What Is Glitter? Environmental Impact and Sustainable Alternatives

Almost anything that sparkles likely contains plastic-based glitter.
Close Up Of Scattered Pink Glitter With Bottle On Table - stock photo
Pernilla Parfitt / EyeEm / Getty Images
“All that glitters is not gold,” wrote William Shakespeare. And how prescient he was: Glitter today is a mix of plastic and aluminum.

These sticky, scintillating specks appear in wrapping paper, holiday decorations, greeting cards, craft projects, and even personal cosmetics. Almost anything that sparkles likely contains plastic-based glitter. Since glitter particles are so small, they’re considered microplastics♓: a major source of ocean, air, and soil pollution. 

Read on to learn what gives glitter its glow, the ways glitter contributes to environmental damage, and which safer-for-the-planet alternatives are available for purchase.

What Is Glitter?

For centuries, the word glitter referred to the eye-catching shimmer of a substance like water, glass, or precious metal. Since the 1930s, however, the term has applied to a single flat, reflective sparkle and a collection of hundreds or even thousands of tiny, flashy plastic manufactured primarily in New Jersey, arguably the glitter capital of the world.

Made from sheets of both polyvinyl chloride (PVC) and polyethylene terephthalate (PET)—the same plastic found in water bottles—the plastic is metalized on both sides by applying ultrafine layers of aluminum that give the glitter its color and bling factor. Many types of glitter have a third thin layer of styrene acrylate, another plastic. Still, proprietary formulas keep the details about what exactly goes into glitter confined to the walls of glitter factories in the Garden State. The glitter is then punched out of the sheets into small, primarily hexagonally-shaped pointy bits.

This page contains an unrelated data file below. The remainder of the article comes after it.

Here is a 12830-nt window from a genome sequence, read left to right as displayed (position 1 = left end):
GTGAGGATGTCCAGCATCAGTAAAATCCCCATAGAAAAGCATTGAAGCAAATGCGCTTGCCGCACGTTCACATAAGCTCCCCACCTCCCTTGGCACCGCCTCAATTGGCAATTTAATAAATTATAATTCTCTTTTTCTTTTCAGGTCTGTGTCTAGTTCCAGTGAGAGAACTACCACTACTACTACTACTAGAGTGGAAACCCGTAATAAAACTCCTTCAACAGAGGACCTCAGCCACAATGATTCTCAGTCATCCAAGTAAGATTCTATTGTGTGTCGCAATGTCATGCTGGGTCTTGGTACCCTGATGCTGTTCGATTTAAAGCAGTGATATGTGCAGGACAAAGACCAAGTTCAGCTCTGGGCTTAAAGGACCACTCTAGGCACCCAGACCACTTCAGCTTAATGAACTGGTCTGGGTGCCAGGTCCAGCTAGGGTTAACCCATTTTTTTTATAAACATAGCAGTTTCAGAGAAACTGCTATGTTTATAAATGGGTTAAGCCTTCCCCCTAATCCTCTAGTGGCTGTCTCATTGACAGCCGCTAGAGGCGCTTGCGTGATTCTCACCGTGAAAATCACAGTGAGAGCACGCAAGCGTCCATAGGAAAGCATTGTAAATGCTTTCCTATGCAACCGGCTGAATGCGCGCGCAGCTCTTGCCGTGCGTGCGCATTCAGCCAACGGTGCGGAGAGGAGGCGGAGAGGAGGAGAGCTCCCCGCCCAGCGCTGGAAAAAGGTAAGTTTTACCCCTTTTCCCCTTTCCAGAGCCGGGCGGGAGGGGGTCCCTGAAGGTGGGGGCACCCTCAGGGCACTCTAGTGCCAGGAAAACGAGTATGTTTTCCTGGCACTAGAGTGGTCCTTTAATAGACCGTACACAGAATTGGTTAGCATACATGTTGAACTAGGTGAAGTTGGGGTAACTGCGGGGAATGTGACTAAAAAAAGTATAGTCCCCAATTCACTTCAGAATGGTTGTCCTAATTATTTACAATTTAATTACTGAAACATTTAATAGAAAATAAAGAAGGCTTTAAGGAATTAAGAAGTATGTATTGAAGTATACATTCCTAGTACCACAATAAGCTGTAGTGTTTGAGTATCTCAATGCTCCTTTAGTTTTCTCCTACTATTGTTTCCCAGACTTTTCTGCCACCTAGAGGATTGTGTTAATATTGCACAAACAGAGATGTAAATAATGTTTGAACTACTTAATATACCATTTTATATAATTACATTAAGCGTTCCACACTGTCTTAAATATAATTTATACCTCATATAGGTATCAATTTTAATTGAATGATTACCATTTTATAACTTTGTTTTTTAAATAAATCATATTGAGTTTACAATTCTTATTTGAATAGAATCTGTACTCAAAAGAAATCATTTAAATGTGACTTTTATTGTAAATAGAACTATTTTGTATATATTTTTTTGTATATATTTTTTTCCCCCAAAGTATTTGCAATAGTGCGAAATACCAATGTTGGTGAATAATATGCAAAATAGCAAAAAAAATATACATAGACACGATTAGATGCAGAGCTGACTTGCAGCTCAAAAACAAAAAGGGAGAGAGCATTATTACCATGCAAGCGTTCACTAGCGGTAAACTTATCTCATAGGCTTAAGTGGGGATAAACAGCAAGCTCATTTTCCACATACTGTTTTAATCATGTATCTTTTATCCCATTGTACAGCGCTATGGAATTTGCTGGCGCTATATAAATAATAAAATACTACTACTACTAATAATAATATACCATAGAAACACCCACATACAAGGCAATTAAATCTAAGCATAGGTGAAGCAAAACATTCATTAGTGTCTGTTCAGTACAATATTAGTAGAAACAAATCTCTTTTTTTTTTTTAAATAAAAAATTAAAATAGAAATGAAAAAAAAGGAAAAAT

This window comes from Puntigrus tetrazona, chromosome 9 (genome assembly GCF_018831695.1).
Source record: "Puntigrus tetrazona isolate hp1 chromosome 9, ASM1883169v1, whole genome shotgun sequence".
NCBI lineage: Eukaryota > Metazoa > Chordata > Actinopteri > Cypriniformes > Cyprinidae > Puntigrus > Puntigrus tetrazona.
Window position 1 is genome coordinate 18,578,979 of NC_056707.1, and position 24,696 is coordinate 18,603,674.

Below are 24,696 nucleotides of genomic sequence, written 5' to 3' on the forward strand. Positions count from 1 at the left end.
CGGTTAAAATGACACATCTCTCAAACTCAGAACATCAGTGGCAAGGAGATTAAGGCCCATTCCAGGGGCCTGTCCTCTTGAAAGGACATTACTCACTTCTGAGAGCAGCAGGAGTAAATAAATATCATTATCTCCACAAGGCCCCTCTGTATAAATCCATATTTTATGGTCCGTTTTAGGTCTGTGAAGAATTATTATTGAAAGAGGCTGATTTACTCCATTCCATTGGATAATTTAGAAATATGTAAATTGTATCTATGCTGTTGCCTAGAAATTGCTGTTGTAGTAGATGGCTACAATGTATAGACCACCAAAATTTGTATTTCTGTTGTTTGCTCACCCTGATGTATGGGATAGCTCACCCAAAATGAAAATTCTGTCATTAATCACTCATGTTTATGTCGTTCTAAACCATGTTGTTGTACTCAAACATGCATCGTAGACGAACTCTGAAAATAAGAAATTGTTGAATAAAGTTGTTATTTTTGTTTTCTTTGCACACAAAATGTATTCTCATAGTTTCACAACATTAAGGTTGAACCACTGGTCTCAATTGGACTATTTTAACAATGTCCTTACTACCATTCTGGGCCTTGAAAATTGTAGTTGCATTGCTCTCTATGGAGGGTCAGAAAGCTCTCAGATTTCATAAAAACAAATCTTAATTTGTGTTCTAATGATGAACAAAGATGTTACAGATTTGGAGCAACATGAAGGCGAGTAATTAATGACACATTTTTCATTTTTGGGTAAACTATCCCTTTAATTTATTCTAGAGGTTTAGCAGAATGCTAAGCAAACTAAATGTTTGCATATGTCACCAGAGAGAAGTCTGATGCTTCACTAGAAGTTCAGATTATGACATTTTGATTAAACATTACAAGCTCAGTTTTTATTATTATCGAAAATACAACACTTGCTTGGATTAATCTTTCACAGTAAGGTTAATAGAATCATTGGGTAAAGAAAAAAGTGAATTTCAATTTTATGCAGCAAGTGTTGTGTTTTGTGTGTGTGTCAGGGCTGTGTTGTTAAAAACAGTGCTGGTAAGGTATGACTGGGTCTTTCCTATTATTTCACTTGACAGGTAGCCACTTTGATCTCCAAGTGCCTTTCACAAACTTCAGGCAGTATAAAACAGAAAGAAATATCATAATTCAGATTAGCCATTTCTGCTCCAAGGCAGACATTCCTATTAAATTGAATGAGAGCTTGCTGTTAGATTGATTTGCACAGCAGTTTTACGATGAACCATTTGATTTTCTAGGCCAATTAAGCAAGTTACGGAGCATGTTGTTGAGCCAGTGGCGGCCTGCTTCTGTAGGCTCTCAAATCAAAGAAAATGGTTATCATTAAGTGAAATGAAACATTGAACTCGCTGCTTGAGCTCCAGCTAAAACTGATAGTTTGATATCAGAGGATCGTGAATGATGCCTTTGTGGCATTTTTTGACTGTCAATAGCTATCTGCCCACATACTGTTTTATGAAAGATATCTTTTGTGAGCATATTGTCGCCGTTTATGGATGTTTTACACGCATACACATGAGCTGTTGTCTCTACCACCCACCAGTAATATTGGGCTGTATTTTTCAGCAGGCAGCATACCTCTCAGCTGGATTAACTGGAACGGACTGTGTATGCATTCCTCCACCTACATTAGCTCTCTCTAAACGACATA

Glittery makeup palette
Glitter is commonly included is popular makeup products. Patricia Marroquin / Getty Images

Because of its small size and tendency to generate a great deal of static cling, glitter is notoriously tricky to clean up. Glitter not wholly removed from a crime scene has even served as evidence in a murder conviction.🌺 Because of its persistent nature, it’s next to impossible to get rid of the sparkly stuff in our homes and the surrounding environments. And because these microplastics can take hundreds of years to decompose, all the glitter ever made still exists in its original form.

The Environmental Impact of Glitter 

The persistent nature of glitter explains its role in plastic pollution. Thanks to its small-from-the-get-go size, most glitter does not continue to break down, remaining intact from the cradle to the grave.

The majority of glitter eventually winds up in the ocean via the wastewater generated in our homes (including any glitter that might have been washed down your sink or tub) and from landfill run-off. Marine organisms like fish then eat the small plastic pieces because they can’t distinguish the tiny synthetic bits from their natural food supply, making microplastic one of the world’s most prolific and intractable pollutants.

As these plastics bioaccumulate in the food chain, humans end up consuming them to the tune of about a credit card’s worth of plastic every week, mostly through the water we drink and the seafood we eat.